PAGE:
Home » The Smart Way to Take Out a Car Loan

The Smart Way to Take Out a Car Loan

ID-100108338There seems to be a lot of chatter these days in the personal finance world on whether or not car loans are good or bad.  When we first started on our journey to financial freedom, I was very much “anti-loan”.  However, now that we’ve had nearly a year-and-a-half of straight education in the world of money, I’ve found that loans indeed can be a good thing – when done right.  Here are some reasons a car loan might not be such a bad idea if you’re in the market to purchase a new or new-to-you automobile.

1. You can find an awesome interest rate.  These are definitely the days in which taking out a car loan can be to the buyer’s advantage.  Rates these days, for most borrowers, are awesomely low.  In doing research for car loans for this article, I found rates as low as zero to two percent.  That’s next to nothing!  If you’re in the market for a car, make sure to shop around, and for car finance rates, click here.  You might be surprised at the minimal amount of interest you’ll pay by simply getting a low rate.  As an example, I called a nearby dealership to find out what the lowest rate available was.  After I gave them our credit score, they told me I could likely get a rate of 1.65%.  This would mean that, on a $10,000, 3-year-term auto loan, I would pay a total of in interest of $256.40, IF I didn’t pay the loan off early.

2.  You can invest the money you have saved for the car, and earn more.  If I did take out my mythical auto loan for that rate of 1.65%, I’m quite sure that I could find an investment somewhere that would earn my $10,000 more than $256.40 over the course of three years, provided I was willing to do my research on investments.  No, I won’t earn that in a typical liquid savings account, but there are still many safer investment alternatives that can earn me a return of higher than 1.65%.  Doesn’t it make sense in a case like that to invest the money I’d saved for my car purchase and take out a car loan?

3.  You can keep your hard-earned cash on hand for emergencies.  After you saved up a nice chunk of change like the amount it takes to pay for a car, the thought of parting with that cash can be a bit overwhelming, especially if it’s means your emergency savings or back up savings fund will then be non-existent.  Taking out a low-interest rate car loan is often a better option, as you’ll be able to keep that money in your savings account for any potential financial emergency.  In the case of the fiction $10,000 car loan, the interest amount of roughly $7.12 of month, at least to me, is worth paying for the peace of mind of knowing that I’ll still have that nice cushion of cash available should a financial emergency come up.

Only you know what’s best for your particular situation when it comes to buying your next car, but it’s important to look at the whole picture before deciding what the best way is to pay for that car.   Best of luck to you in your search!

What do you think: is financing a car always wrong?


  1. Good post Laurie! I admit that I have started shopping around and looking at vehicles lately. I won’t be trading for a few months at least, but I will probably be trading before I’m out of debt and I will probably be taking out a loan to do it. My car doesn’t have too many miles on it but it’s starting to have some problems and being the single girl that I am, I don’t have the time or knowledge to DIY and I don’t want to spend too much in repairs on it either.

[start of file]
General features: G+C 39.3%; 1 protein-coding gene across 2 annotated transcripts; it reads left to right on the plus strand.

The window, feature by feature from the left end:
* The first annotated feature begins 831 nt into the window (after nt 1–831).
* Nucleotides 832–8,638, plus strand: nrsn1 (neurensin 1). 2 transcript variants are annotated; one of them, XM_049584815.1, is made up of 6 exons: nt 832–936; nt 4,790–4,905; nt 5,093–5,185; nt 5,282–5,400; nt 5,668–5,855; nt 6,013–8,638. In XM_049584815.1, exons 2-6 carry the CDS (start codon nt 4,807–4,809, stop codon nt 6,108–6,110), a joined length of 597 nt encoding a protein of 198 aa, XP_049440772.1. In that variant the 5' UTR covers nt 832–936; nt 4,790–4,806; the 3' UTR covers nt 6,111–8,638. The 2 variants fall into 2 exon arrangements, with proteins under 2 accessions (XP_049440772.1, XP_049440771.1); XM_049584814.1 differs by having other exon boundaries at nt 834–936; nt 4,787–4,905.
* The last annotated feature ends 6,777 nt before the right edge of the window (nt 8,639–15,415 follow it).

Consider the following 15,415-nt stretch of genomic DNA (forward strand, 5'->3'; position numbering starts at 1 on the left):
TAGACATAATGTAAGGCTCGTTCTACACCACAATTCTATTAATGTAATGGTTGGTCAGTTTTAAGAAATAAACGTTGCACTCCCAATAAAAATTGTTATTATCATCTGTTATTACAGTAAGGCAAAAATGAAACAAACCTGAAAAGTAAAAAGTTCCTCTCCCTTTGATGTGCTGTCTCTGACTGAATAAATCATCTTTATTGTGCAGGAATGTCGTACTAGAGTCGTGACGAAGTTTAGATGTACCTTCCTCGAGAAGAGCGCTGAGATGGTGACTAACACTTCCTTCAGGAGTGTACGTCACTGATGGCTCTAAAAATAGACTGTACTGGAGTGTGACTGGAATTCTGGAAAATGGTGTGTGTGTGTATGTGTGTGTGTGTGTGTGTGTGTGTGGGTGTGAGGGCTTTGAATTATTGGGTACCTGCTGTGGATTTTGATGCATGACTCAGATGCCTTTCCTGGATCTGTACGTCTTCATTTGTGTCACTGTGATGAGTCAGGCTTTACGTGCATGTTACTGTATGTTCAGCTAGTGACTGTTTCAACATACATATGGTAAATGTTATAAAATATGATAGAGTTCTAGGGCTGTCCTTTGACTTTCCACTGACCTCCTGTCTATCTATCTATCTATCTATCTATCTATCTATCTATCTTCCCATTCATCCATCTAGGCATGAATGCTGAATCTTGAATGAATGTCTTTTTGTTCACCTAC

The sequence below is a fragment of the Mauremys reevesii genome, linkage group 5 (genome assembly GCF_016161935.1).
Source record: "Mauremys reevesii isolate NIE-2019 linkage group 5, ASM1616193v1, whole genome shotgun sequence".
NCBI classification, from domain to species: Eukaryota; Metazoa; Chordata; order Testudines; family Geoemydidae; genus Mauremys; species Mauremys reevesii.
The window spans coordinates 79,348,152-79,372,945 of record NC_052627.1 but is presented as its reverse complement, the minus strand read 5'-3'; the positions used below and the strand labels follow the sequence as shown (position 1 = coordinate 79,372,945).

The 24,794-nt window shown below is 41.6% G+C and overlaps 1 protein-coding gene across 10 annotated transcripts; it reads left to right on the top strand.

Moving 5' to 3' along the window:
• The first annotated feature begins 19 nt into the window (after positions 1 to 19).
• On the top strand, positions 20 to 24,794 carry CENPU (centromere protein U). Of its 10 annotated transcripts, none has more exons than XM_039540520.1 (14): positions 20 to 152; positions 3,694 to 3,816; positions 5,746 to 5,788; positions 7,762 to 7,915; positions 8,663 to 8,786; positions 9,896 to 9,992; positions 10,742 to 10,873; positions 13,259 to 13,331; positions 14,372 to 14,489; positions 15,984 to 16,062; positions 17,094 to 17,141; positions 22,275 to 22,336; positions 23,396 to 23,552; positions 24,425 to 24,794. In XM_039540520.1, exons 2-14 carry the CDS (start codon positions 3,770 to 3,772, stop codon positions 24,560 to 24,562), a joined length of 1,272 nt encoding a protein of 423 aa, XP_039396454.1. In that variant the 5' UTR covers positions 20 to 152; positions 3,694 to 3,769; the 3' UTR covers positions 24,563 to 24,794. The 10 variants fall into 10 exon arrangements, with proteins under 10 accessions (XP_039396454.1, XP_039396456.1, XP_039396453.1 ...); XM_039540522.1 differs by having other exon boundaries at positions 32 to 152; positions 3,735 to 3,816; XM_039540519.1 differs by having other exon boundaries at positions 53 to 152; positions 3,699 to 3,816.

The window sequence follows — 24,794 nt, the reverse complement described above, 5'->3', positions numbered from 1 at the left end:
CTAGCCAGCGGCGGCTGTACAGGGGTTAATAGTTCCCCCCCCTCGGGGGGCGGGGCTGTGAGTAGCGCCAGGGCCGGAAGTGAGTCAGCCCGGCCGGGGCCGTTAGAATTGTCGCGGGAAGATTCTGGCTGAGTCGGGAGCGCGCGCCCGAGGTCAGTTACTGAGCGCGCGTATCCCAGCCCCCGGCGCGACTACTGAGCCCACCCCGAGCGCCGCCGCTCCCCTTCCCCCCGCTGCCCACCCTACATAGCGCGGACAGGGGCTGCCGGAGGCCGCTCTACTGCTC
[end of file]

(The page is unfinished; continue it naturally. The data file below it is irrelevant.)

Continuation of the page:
• Laurie says:

      Oh, yes, SHNM, we’ve dumped vehicles for that same reason in the past. I think as long as you follow smart borrowing rules, car loans can be done wisely.

  2. Brit says:

    For most buyers it could be good. What got me in trouble was that I didn’t get my finances under control and financed a vehicle because I got approved for this amount. I was young and dumb. I can’t pass judgment on others who take car loans because I don’t know the story and is wrong. But if it works for you and you find a great loan I don’t see why not. We saved for our vehicle and that took a long time because we were lucky. Great post, Laurie. 😀

    • Laurie says:

      Brit, we’ve made those same dumb mistakes. The “if I can afford the payment” mentality, right?? I guess that’s why they say age comes with wisdom. 🙂

  3. My husband and I currently lease our vehicles. (*gasp!*) I’d like to get away from it, but that probably won’t be until after the next lease cycle. We were both traumatized from having “lemon” cars and neither of us want deal with the insecurity of owning our own cars and the issues that can come up. It is not the smartest financial situation, but the peace of mind has been worth it.

  4. debt debs says:

    My Mazda 2 is at 0% interest, but I can’t help but think that it somehow was all built into the initial sales price. I pay $177 every two weeks starting with an initial loan balance of $27K in Aug 2011. It’s now down to 10K and since it’s at 0% there is no incentive to pay off early. My only point is to be careful with the low interest rates and make sure you are not paying too much for the car. 😉

    • Laurie says:

      It’s hard to turn down those 0% interest rates, but you’re SO right about making sure it’s not built into the price. Always gotta be careful about those car salesmen. 🙂

  5. #3 was the huge issue for me. It turned out a couple weeks after getting my car I owed 8k in taxes. If I had used a good majority of my savings for a downpayment, I’d be very nervous right now, so I’m glad I took out a low interest loan.

  6. I buy used cars only, but if I somehow was able to buy a used car with 0% interest, I would definitely take that option and invest the money in a high interest savings account. The money of the car purchase would earn some great interest while paying the minimum car payment. 🙂

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